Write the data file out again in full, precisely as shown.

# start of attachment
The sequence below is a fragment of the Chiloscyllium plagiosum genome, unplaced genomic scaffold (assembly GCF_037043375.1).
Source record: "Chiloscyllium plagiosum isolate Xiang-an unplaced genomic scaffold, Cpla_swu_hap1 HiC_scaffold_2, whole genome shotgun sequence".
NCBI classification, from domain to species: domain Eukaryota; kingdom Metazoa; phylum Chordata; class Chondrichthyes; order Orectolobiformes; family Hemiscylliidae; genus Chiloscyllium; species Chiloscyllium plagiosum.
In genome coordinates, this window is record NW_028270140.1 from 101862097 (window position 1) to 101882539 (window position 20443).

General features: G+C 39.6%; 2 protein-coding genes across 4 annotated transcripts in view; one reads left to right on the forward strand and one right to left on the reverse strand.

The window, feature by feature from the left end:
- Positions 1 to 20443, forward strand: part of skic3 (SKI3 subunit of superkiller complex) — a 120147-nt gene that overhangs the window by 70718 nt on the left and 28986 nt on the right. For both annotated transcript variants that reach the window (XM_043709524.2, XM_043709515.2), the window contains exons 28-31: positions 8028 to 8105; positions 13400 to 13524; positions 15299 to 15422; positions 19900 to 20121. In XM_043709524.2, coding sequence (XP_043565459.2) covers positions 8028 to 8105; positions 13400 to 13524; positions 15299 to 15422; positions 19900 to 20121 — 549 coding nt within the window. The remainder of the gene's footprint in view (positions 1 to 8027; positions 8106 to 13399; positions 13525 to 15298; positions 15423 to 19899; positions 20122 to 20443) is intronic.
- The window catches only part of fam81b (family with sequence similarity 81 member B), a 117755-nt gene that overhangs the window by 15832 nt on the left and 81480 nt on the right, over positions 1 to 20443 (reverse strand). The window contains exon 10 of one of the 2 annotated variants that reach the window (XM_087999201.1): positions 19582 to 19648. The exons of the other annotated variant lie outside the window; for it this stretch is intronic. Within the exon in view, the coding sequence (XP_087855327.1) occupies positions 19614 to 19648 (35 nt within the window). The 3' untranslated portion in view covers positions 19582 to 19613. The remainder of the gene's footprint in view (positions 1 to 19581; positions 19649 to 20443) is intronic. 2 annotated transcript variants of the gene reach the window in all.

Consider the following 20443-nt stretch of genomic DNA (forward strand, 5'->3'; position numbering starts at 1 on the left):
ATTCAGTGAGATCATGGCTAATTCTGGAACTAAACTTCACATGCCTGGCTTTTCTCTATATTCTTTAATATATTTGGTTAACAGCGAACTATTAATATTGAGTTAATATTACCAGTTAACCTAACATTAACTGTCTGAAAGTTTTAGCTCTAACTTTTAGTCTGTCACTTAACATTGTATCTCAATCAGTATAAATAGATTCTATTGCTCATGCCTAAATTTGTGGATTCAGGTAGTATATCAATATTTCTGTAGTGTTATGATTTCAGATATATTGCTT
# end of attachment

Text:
The sequence below is a fragment of the Chiloscyllium plagiosum genome, unplaced genomic scaffold (assembly GCF_037043375.1).
Source record: "Chiloscyllium plagiosum isolate Xiang-an unplaced genomic scaffold, Cpla_swu_hap1 HiC_scaffold_2, whole genome shotgun sequence".
NCBI classification, from domain to species: domain Eukaryota; kingdom Metazoa; phylum Chordata; class Chondrichthyes; order Orectolobiformes; family Hemiscylliidae; genus Chiloscyllium; species Chiloscyllium plagiosum.
In genome coordinates, this window is record NW_028270140.1 from 101862097 (window position 1) to 101882539 (window position 20443).

General features: G+C 39.6%; 2 protein-coding genes across 4 annotated transcripts in view; one reads left to right on the forward strand and one right to left on the reverse strand.

The window, feature by feature from the left end:
- Positions 1 to 20443, forward strand: part of skic3 (SKI3 subunit of superkiller complex) — a 120147-nt gene that overhangs the window by 70718 nt on the left and 28986 nt on the right. For both annotated transcript variants that reach the window (XM_043709524.2, XM_043709515.2), the window contains exons 28-31: positions 8028 to 8105; positions 13400 to 13524; positions 15299 to 15422; positions 19900 to 20121. In XM_043709524.2, coding sequence (XP_043565459.2) covers positions 8028 to 8105; positions 13400 to 13524; positions 15299 to 15422; positions 19900 to 20121 — 549 coding nt within the window. The remainder of the gene's footprint in view (positions 1 to 8027; positions 8106 to 13399; positions 13525 to 15298; positions 15423 to 19899; positions 20122 to 20443) is intronic.
- The window catches only part of fam81b (family with sequence similarity 81 member B), a 117755-nt gene that overhangs the window by 15832 nt on the left and 81480 nt on the right, over positions 1 to 20443 (reverse strand). The window contains exon 10 of one of the 2 annotated variants that reach the window (XM_087999201.1): positions 19582 to 19648. The exons of the other annotated variant lie outside the window; for it this stretch is intronic. Within the exon in view, the coding sequence (XP_087855327.1) occupies positions 19614 to 19648 (35 nt within the window). The 3' untranslated portion in view covers positions 19582 to 19613. The remainder of the gene's footprint in view (positions 1 to 19581; positions 19649 to 20443) is intronic. 2 annotated transcript variants of the gene reach the window in all.

Consider the following 20443-nt stretch of genomic DNA (forward strand, 5'->3'; position numbering starts at 1 on the left):
ATTCAGTGAGATCATGGCTAATTCTGGAACTAAACTTCACATGCCTGGCTTTTCTCTATATTCTTTAATATATTTGGTTAACAGCGAACTATTAATATTGAGTTAATATTACCAGTTAACCTAACATTAACTGTCTGAAAGTTTTAGCTCTAACTTTTAGTCTGTCACTTAACATTGTATCTCAATCAGTATAAATAGATTCTATTGCTCATGCCTAAATTTGTGGATTCAGGTAGTATATCAATATTTCTGTAGTGTTATGATTTCAGATATATTGCTT